You probably know about CRISPR-Cas9. It’s the recently developed method for genetic engineering that’s brought costs down by 99%, and the time it takes to modify genes from years to weeks. For some people, it’s a thrilling gateway to a disease-free future, increased lifespans, and babies made to order. (Also featherless chickens and invisible frogs.) To others, it’s a terrifying development with the potential for unstoppable bio-weapons, a corrupted human genome, and babies made to order. The ethical issues of working out CRISPR’s bugs on humans has been an area of universal concern and caution, but now a group in China has announced that on October 28 they modified a living human’s genes for the first time anywhere using the method. And it’s about to be done in the U.S.
Permission to proceed with both of these Phase 1 clinical safety trials was officially granted by each country in July 2016 in what may be an indicator that the temptation to proceed with such a potentially powerful therapeutic tool is too hard to resist, even balanced against the fear of something going wrong or misuse. “The technology to be able to do this is incredible,” Naiyer Rizvi of Columbia University Medical Center in New York tells Nature. Palermo University’s Antonio Russo is hopeful, saying, “It’s an exciting strategy. “The rationale is strong.”
Immunologist Carl June, the scientific advisor for America’s upcoming trials, told Nature his feeling about China’s groundbreaking first step: "I think this is going to trigger ‘Sputnik 2.0’, a biomedical duel on progress between China and the United States, which is important since competition usually improves the end product.”
As a reminder that CRISPR is still a work in progress, the Chinese trial was supposed to take place in August but had to be pushed back due to unexpected difficulties in culturing and amplifying the required cells.
The patient in the Chinese trial certainly had little to lose. A team of doctors at Sichuan University’s West China Hospital in Chengdu, led by oncologist Lu You of Sichuan University, injected him with a CRISPR cocktail that’s was concocted to halt an aggressive form of lung cancer from which he’s suffering. Lu reports that the procedure seems to have gone well, and that the patient has another injection ahead of him.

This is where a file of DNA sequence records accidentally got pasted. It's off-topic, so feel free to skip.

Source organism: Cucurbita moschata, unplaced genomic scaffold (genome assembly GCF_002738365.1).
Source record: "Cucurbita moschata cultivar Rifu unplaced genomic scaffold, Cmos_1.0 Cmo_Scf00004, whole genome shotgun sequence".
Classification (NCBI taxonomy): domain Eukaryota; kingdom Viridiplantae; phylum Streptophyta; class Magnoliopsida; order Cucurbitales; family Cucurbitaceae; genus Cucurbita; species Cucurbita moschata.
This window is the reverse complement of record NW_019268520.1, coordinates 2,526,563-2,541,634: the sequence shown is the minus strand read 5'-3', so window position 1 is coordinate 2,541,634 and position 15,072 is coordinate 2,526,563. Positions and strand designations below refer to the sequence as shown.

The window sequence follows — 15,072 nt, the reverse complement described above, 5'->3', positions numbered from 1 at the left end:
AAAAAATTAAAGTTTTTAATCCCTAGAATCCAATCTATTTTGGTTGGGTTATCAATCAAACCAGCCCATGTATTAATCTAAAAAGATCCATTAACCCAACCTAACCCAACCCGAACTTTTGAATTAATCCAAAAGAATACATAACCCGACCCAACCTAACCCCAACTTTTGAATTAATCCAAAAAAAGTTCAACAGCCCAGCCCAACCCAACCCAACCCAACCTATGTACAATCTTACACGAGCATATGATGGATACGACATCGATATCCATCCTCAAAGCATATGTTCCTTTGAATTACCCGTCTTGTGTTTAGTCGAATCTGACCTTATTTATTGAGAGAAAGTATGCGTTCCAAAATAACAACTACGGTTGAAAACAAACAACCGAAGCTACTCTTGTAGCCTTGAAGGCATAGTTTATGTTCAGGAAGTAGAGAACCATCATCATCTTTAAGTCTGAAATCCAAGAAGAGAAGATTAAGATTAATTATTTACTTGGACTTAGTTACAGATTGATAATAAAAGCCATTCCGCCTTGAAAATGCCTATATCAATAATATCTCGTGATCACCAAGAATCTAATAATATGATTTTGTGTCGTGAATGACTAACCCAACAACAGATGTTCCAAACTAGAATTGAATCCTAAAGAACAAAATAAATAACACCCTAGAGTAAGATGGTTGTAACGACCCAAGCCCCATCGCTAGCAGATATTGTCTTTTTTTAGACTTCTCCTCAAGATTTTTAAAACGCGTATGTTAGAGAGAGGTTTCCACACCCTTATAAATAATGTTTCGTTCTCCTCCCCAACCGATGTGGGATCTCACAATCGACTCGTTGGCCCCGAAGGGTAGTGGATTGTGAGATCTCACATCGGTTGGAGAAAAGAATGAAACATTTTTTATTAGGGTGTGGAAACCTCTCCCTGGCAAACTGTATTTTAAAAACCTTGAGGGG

West China Hospital (WASTON MEDICAL)
Lu’s team plans eventually to treat nine other people in the trial, each of whom will receive either two, three, or four injections. All of the patients will be monitored for six months to see if any adverse effects appear. A team at Beijing University plans to follow up in March 2017 with CRISPR-derived safety trials for bladder, prostate and renal-cell cancers.
“Cell therapies for cancer are so promising, but the majority of people who get these therapies have a disease that relapses,” Edward Stadtmauer, a physician at the University of Pennsylvania in Philadelphia tells Nature regarding the upcoming U.S. trials.
The U.S. trial won’t be so much about treating cancer as trying to verify that CRISPR is safe for use on people, with patients from California and Texas. Facebook Sean Parker’s $250-million immunotherapy foundation is funding the trial.
Launch of the Parker Institute (JONATHAN LEIBSON)
The CRISPR-modified cells will be manufactured from patients’ own T cells by the University of Pennsylvania. Three edits will be made. First, a gene will be inserted for an engineered protein that finds cancer cells and tells the T cells to target them. A second edit removes a naturally occurring T cell that could interfere comes next. The final edit plays defense: It removes a gene producing a protein that allows cancer cells to identify the T cells as immune cells they have to destroy. Each patient will then receive back his or her edited T cells via infusion. Monitoring of the patients for ill effects will follow.
Regardless of how you may feel about the benefits and/or dangers promised by CRISPR-Cas9, it’s clear that the age of CRISPR-edited humans has now begun. Breathe deep and hang on. Human existence is about to get much better, much worse, or both. As Paul Simon’s song “Boy in the Bubble” says:
These are the days of miracle and wonder
And don’t cry, baby, don’t cry